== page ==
• On the other hand, if processing module 186 determines that the commercial venue identified in the check-in request message is associated with a registered merchant of merchant platform 180, then processing module 186 may access information included in the check-in request message to retrieve information identifying the user's check-in option(s), such as public, private, anonymous, and non-anonymous check-in options.
  • If the information in the check-in request message indicates that the user has chosen to check-in to the registered merchant anonymously, then processing module 186 is configured to generate a default message and send the default message to the user via communication module 150. The default message generated by processing module 186 in response to the anonymous check-in request may include a generic offer configured for the registered merchant and other information associated with the registered merchant, e.g., information informing the user of an upcoming sale by the registered merchant.
  • On the other hand, if it is determined by processing module 186 that the user has chosen to check-in to the registered merchant non-anonymously, then processing module 186 is configured to determine if there are one or more target offers configured and/or stored in database 160 for the registered merchant that may be returned to the user based on the contextual data associated with the user. In one embodiment, processing module 186 is configured to compare the contextual data included in the check-in request message with the condition associated with each of the one or more targeted offers configured and/or stored in database 160 for the registered merchant, and determine if the contextual data included in the user's check-in request message satisfies the condition associated with each of the one or more targeted offers configured and/or stored in database 160 for the registered merchant.
  • If the contextual data included in the user's check-in request message satisfies the condition associated with a particular offer configured for the registered merchant, then a response message may be generated and communicated to the user. The response message generated may include information identifying the particular offer corresponding to the condition that was satisfied by the contextual data included in the user's check-in request message based on the determination performed by processing module 186. In one embodiment, the response message generated may include information identifying more than one offer if the contextual data included in the user's check-in request message satisfies more than one condition. The one or more offers identified in the response message may be displayed to the user by display module 128 in a user interface (e.g., GUI).
  • In one embodiment, if the information in the check-in request message indicates that the user has chosen to check-in to the registered merchant publicly, then processing module 186 is configured to broadcast the user's current check-in location to the user's social graph.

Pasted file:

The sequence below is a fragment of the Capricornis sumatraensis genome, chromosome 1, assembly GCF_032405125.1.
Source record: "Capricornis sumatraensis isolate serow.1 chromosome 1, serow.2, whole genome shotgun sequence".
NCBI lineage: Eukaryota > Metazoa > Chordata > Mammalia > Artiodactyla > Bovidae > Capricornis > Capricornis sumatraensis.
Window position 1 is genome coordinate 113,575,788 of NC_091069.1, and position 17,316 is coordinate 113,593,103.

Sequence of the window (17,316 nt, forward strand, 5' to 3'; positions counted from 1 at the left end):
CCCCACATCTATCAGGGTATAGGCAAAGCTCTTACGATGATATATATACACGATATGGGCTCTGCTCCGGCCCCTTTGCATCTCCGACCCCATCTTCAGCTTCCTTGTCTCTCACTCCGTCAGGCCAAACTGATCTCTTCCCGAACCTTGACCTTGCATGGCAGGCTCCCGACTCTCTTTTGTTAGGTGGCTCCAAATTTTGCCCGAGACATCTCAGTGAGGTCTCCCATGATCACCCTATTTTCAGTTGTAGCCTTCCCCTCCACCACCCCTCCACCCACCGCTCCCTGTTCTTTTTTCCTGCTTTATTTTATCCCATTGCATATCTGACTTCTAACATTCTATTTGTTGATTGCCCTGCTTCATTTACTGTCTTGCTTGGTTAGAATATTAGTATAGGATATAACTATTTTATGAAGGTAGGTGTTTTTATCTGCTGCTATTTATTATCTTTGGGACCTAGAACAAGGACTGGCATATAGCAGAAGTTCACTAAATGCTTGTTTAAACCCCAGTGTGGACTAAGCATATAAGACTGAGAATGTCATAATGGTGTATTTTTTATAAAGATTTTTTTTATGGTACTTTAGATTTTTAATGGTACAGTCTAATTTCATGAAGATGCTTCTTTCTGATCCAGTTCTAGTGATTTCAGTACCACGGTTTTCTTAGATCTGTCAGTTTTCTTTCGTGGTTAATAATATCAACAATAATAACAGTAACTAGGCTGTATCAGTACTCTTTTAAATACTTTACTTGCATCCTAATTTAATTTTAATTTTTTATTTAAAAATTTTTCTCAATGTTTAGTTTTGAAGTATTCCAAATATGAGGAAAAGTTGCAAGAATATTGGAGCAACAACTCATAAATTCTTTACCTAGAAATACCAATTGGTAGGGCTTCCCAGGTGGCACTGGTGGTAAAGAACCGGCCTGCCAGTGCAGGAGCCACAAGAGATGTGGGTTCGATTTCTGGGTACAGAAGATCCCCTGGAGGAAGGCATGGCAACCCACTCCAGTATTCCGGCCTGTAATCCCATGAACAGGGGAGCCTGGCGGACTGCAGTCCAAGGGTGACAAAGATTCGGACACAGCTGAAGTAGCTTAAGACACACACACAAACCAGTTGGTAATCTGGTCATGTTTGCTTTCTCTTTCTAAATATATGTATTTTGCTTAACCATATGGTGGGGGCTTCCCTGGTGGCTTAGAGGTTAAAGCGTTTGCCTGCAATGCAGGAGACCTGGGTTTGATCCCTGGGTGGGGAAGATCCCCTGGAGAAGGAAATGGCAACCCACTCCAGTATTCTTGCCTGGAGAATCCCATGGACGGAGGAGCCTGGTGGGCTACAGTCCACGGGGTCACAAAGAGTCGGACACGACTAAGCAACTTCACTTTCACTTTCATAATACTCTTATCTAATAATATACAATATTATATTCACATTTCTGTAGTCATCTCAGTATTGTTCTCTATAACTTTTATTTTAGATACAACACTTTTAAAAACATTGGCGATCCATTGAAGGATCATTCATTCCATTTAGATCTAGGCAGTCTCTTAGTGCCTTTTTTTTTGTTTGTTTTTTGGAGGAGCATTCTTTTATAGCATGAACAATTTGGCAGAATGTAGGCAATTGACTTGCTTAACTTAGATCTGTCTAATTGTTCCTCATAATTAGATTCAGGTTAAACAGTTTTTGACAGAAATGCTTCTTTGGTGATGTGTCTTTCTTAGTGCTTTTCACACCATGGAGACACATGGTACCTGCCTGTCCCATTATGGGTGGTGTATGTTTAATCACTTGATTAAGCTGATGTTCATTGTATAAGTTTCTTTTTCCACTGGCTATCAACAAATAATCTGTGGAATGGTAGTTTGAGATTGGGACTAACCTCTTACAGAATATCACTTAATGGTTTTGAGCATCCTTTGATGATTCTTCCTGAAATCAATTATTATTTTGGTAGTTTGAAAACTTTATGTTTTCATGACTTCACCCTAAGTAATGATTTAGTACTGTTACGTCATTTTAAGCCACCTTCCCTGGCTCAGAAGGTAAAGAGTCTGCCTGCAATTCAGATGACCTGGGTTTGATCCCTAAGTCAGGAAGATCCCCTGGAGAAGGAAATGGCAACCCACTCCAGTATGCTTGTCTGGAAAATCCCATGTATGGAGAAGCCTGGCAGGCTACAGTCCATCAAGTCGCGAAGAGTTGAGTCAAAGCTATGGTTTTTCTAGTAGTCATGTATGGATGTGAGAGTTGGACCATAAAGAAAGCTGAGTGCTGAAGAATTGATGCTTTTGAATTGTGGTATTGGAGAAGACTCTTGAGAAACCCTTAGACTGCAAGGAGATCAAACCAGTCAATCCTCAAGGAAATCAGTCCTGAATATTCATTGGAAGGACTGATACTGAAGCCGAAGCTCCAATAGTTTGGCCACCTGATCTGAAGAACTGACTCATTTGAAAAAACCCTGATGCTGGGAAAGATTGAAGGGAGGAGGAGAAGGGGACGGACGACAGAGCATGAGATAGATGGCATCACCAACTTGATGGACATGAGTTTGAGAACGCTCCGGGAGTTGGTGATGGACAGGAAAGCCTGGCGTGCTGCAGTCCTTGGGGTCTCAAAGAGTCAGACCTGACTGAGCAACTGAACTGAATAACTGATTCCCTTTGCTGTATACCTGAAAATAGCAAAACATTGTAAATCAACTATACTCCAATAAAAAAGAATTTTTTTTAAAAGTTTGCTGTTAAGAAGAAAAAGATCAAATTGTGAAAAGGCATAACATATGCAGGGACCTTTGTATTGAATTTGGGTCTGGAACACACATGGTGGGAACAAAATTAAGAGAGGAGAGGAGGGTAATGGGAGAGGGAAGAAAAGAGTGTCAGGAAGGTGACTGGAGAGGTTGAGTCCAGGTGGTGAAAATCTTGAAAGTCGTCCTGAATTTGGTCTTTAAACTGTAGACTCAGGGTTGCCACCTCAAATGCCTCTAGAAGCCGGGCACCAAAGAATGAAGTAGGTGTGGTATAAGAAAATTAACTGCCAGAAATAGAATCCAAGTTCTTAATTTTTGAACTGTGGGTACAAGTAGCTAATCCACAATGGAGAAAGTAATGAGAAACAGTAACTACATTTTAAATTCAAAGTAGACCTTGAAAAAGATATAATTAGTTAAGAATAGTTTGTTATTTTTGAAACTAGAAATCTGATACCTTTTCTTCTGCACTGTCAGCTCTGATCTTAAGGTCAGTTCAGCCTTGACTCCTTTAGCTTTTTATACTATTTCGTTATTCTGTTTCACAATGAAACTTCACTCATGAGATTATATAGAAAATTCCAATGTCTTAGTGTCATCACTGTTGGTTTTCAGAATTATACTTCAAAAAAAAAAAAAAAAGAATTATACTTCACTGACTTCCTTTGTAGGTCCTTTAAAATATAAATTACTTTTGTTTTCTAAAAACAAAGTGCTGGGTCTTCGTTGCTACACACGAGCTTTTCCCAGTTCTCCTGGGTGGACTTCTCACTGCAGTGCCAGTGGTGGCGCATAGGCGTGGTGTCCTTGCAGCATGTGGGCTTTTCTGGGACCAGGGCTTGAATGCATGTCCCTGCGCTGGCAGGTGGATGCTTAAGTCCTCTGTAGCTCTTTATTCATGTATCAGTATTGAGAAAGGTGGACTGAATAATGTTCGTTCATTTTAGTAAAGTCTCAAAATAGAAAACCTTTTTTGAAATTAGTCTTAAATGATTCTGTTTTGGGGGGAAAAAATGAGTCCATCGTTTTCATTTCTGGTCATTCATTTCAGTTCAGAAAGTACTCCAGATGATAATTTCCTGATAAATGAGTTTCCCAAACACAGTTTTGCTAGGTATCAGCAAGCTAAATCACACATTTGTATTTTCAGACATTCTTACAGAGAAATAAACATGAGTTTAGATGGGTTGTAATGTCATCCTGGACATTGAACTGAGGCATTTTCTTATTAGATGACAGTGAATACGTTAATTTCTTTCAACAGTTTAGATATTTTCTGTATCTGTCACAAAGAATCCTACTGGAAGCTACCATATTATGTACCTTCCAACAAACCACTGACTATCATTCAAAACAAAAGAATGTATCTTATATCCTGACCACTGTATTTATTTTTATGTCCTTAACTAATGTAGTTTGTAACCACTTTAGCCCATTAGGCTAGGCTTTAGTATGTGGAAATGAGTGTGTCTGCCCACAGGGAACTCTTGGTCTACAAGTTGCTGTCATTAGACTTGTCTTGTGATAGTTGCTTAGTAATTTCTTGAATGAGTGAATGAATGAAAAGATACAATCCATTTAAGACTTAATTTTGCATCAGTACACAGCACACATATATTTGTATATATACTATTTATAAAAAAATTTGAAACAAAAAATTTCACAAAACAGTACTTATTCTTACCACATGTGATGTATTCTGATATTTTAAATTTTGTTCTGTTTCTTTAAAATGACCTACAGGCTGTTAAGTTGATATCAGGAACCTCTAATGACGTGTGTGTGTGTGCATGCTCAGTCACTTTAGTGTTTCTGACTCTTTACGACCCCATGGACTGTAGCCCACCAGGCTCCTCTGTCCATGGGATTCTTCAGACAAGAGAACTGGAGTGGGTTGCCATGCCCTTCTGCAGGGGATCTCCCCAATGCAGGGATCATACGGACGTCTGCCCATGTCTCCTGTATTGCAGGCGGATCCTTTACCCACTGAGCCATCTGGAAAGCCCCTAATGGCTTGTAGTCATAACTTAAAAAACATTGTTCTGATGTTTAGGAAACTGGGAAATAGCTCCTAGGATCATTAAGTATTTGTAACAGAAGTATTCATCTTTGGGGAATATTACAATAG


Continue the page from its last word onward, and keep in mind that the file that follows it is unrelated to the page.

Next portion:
• On the other hand, if the information in the check-in request message indicates that the user has chosen to check-in to the registered merchant privately, then processing module 186 is configured to keep the user's current check-in location confidential by not broadcasting the user's current check-in location to the user's social graph.
  • Returning to FIG. 1, database 160 of server 130 may be implemented as one or more databases that retrieve (extract) data from other data stores such as databases 116 and 127, perform calculations on the retrieved data to generate and aggregate data, provide data to display modules 118 and 128, and perform other business logic. In one embodiment, database 160 may collect and store various data and information associated with registered merchants. For example, for each registered merchant of merchant platform 180, database 160 stores an identifier associated with the registered merchant, a status designation associated with the registered merchant, a list of one or more targeted offers configured for the registered merchant, and the corresponding condition associated with each of the one or more offers configured for the registered merchant, and other information associated with the registered merchant. In one embodiment, database 160 may store a current counter value for each of the one more offers stored in the database. The current counter value stored for each offer in database 160 may indicate a total number of times that the offer has been successfully delivered to one or more users during a given period of time. Database 160 may also store information associated with a user. For example, database 160 may store contextual data associated with the user.
  • Various tools 188 may be provided as part of merchant platform 180. Tools 188 may include one or more tools for querying the data stored in database 160, tools for generating reports, tools for analyzing the data stored in database 160, and other tools that may use information collected and stored by server 130. Tools 188 may also include one or more counters associated with the one or more offers configured for a particular merchant and stored in database 160. For example, a counter may be provided to track a total number of times that a particular offer has been successfully delivered to users for a given period of time. The counter may be set to an initial default value of zero and incremented by one each time that the offer is successfully delivered to a user. A current counter value for the counter may be stored in database 160 for the offer.